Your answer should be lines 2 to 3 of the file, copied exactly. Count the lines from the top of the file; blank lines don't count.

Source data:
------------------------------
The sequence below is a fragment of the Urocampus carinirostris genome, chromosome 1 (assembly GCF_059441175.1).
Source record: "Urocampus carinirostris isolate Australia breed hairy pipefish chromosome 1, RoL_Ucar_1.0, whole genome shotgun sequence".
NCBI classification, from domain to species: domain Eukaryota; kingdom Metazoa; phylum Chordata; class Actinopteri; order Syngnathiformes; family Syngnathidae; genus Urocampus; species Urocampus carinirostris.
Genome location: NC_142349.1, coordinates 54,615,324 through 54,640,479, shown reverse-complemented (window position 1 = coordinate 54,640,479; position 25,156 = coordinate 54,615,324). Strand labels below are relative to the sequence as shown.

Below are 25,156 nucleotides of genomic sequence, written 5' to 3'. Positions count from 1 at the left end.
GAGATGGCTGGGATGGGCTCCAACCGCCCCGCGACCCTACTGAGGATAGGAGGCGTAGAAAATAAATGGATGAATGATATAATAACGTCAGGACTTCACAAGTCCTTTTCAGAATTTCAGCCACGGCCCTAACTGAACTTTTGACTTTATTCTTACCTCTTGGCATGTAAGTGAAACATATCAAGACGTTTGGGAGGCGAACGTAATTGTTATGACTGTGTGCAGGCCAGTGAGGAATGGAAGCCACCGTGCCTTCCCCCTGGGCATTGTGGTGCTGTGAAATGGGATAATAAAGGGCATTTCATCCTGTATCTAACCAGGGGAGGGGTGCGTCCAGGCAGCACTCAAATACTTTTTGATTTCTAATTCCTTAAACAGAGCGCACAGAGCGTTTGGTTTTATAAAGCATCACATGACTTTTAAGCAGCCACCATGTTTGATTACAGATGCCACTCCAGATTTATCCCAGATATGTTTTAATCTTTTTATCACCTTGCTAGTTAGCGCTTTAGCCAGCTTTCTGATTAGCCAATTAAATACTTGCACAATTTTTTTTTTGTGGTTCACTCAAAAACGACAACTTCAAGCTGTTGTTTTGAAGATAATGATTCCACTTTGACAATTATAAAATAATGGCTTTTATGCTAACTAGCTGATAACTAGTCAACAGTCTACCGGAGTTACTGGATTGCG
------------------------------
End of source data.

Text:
Source record: "Urocampus carinirostris isolate Australia breed hairy pipefish chromosome 1, RoL_Ucar_1.0, whole genome shotgun sequence".
NCBI classification, from domain to species: domain Eukaryota; kingdom Metazoa; phylum Chordata; class Actinopteri; order Syngnathiformes; family Syngnathidae; genus Urocampus; species Urocampus carinirostris.